TOKYO’S mad scientist of music, Masaki Batoh, captures sound waves from the pulsing of the human brain.
The 48-year-old acupuncturist and frontman of the Japanese psych-rock collective Ghost is making his Winnipeg debut at the West End Cultural Centre with a concert in which a local woman will provide the brain waves.
"It’s like walking into the rabbit hole," says volunteer/g uinea pig Tanja Woloshen. "It’s exciting and frightening. I don’t know what to expect."
As a dancer with the Young Lungs Dance Exchange, the 38-year-old Woloshen is used to hitting the stage unencumbered, but this time she will don an ominous sci-fi gizmo on her head that looks geared for people suffering from a spinal injury. There are also goggles with changing LED lights inside that add to a scene that might take place in Dr. Victor Frankenstein’s lab.
"I’m interested in this contraption that he’s going to put on my head," says Woloshen, a Silver Heights Collegiate graduate. "It looks bizarre. It looks like something from those strange psychological tests in the ’70s."
Although the sensor-laden headgear will be a curiosity for many in the audience, it is serious business for Batoh, who developed his Brain Pulse Music machine with the help of a Japanese medical engineer in 2010. The instrument picks up brain waves from the frontal and parietal lobes and sends them via radio waves to the motherboard, which converts them into electronic sound.
His BPM machine was devised to provide relief for patients with developmental disorders such as ADD and ADHD and makes the user conscious of negative increases in brain activity.
The goal, in a therapeutic session, is for the user to control or calibrate his thoughts with the guidance of the machine to achieve total relaxation.
Turning the wave into music — brain pulse music —happened after the 2011 earthquake and tsunami struck Japan. It helped a lot of his cases.
"Personally, it should be a very sad and awful memory," Batoh writes via email. "But it was not like that because I had lots of patients who suffered the mental problems from terrible shock. I cannot describe how much they were afraid."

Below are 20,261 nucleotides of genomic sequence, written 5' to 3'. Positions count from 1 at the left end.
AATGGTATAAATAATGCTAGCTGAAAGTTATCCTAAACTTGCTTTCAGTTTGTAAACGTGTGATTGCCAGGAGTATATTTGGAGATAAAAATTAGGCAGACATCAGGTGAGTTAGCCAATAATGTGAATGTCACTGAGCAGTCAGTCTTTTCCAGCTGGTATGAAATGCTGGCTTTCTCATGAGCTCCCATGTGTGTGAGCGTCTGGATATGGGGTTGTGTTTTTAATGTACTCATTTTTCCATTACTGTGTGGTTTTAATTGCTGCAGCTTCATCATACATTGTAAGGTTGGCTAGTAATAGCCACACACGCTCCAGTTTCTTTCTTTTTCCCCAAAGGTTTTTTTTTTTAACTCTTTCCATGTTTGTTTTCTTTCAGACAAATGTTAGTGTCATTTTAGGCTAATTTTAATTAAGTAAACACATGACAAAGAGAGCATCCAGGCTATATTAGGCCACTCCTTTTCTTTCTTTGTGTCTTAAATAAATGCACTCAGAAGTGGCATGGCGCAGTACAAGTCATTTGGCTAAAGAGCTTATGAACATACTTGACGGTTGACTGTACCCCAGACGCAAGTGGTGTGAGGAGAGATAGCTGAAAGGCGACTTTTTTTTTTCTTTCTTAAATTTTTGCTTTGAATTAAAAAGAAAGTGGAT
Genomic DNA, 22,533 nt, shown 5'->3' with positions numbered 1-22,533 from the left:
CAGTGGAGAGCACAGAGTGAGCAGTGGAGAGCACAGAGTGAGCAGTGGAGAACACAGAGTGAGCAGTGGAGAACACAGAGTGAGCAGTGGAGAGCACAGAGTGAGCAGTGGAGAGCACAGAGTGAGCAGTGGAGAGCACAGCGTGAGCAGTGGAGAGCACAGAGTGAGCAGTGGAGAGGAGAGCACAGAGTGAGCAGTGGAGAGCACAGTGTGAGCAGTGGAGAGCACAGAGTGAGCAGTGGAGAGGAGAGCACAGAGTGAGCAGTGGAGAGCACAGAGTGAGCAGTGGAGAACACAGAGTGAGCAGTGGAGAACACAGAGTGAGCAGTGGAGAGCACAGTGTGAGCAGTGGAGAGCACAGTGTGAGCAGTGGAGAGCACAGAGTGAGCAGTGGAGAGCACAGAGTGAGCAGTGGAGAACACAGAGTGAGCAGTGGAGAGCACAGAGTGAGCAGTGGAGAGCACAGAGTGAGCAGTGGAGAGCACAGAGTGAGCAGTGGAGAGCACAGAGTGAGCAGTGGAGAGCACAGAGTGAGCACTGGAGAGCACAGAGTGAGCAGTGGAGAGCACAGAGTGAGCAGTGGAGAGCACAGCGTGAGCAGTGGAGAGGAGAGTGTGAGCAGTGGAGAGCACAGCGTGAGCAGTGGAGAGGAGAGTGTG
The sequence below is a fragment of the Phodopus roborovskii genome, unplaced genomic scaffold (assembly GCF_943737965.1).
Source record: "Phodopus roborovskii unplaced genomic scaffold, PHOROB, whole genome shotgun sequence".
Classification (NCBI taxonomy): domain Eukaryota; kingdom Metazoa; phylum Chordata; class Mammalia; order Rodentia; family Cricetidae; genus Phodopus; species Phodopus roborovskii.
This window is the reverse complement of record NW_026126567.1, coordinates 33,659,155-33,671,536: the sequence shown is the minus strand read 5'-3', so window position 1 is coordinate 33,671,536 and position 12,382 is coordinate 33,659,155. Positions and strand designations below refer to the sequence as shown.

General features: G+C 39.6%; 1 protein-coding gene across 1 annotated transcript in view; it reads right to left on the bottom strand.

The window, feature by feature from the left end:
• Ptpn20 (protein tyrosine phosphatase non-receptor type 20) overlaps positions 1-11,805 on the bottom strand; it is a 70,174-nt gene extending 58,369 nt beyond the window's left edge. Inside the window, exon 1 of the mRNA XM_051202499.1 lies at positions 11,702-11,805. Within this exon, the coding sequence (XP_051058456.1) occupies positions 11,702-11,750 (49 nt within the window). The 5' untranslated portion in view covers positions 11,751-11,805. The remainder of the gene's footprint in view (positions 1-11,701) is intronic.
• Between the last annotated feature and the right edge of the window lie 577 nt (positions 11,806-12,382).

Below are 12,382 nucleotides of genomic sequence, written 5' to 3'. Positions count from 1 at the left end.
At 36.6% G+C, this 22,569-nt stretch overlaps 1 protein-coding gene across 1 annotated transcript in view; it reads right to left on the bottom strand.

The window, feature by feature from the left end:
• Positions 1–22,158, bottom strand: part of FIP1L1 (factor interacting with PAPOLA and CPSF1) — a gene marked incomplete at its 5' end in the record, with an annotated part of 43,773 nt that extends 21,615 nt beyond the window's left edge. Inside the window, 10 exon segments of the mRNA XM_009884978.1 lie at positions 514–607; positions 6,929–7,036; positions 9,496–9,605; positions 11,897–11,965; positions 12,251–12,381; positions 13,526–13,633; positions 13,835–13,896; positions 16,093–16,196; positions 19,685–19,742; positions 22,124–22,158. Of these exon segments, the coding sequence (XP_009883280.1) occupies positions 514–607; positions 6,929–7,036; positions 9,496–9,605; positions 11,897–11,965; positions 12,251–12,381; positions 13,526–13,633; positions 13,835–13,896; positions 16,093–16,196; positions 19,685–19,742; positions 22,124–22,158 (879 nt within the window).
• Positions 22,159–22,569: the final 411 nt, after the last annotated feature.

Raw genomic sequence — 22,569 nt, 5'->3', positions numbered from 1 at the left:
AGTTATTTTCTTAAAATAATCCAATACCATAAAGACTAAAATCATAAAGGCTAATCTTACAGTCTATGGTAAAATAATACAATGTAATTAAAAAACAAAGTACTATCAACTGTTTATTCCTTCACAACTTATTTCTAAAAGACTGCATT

His 2012 album, Brain Pulse Music (Drag City), his first solo album since the mid-’90s, was intended as a prayer and requiem for his stricken country and included two BPM machine recordings. It sounds like a harmonic drone.
What does the strangest brain pulse music sound like?
"Ocean," says Batoh, who claims he doesn’t listen to any music other than his own. "Or tears."
Batoh says his machine, which is available for $700 online at www. dragcity.com, was born out of both medical and musical interests. What he thought could be a benefit for his patients also became a musical instrument for an improviser.
Does the BPM machine reveal the emotional state of the user?
"It’s impossible," he says, "because BPM only reacts to alpha second wave. When (patients experience) anger or panic, like in case of epilepsy, the sound stops right away. Every patient must be in the states of emptiness. Just leave yourself."
Woloshen is curious about Batoh’s work, as she has long been interested in how technology can interface with dance. She hopes his device can offer another perspective on the relationship between machine and body.
There is also the worry that something inside of her will be revealed and she doesn’t know what it will be.
"My dance is about transformation and sharing and intimacy and how can we all let go of our egos and masks, and how can we be real," she says. "Maybe this will allow me to look at this in a different way."
Batoh says the audience for brain pulse music is "all the persons who are interested in spiritual phase."
He is currently on a tour of United States and Canada.
"It is a big honour to me," he says. "I truly respect Canadian people who have been generous in race problems and peaceful."
Woloshen, who has been dancing since she was 16, says her appearance with Batoh will be the strangest thing she’s ever done onstage. She predicts the concert will draw the musical adventurers, as well as those from psychology and healing circles.
"I think it’s something very different that Winnipeg has never seen," she says. "I think there is a sweeping perplexity about it. Most of us don’t know what’s going to happen.
"I’m choosing to do it. I was asked two months ago so I’ve had lots of time to back out."